Among the most exigent operations in plastic surgery is the combination of augmentation and mastopexy. The surgical challenge is related to oppositional forces that complicate the operative predictability. The purpose of this study was to investigate use of the tissue-based triad process approach in patients undergoing augmentation mastopexy. Measured components of the approach include skin stretch, nipple to inframammary fold distance on maximal stretch, and vertical excess.
Patients were selected for the study if they had been treated with one- or two-stage augmentation mastopexy, or mastopexy alone. Data gathered included preoperative measurements, operative details, complications, and outcomes including reoperation rate.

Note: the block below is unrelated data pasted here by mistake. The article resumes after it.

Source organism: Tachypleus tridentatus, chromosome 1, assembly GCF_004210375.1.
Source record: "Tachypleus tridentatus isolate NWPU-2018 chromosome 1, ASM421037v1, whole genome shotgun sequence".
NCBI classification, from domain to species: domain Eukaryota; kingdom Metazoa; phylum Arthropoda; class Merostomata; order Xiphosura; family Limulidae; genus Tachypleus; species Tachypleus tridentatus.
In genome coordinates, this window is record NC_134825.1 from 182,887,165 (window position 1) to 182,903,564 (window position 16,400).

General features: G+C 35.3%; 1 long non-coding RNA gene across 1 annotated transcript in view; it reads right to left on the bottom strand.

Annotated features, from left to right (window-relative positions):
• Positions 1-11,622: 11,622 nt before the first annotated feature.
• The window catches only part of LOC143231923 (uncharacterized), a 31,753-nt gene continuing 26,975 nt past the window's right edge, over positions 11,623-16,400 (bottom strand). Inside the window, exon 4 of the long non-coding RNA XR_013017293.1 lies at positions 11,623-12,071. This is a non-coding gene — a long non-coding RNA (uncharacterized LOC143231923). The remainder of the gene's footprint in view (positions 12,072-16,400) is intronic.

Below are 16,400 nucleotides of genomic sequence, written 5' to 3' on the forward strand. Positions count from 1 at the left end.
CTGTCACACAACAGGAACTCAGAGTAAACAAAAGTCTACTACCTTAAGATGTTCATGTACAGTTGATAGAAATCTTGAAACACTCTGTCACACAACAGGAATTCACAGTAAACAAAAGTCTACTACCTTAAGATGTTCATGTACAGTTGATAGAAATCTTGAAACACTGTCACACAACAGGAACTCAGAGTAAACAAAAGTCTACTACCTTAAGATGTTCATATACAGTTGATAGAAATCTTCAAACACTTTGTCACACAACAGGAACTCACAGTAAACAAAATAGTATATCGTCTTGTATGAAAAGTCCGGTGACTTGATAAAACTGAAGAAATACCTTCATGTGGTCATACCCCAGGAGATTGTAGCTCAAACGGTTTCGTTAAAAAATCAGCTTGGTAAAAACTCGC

A total of 176 consecutive patients were identified as meeting study inclusion criteria. Mean follow-up was 1.5 years. Seventy-one of 176 patients underwent mastopexy alone. Of the 176 patients included, 105 were treated with augmentation mastopexy. Ninety-one of 105 augmentation mastopexy operations were performed in one stage. The average amount of vertical excess was 5 cm. Nine patients exhibited delayed wound healing, while six (6.5 percent) required reoperations for scar revision (n
= 1), delayed wound healing requiring revision (n
= 2), hematoma (n
= 1), seroma (n
= 1), and soft-tissue stretch (n
= 1). Fourteen of 105 patients were treated in two stages. Average vertical excess was 7.5 cm.
Use of the tissue-based triad process approach provided objectivity in determining which patients should undergo one- versus two-stage augmentation mastopexy. Use of this approach helps guide surgical decision making and is associated with lower reoperation rates.
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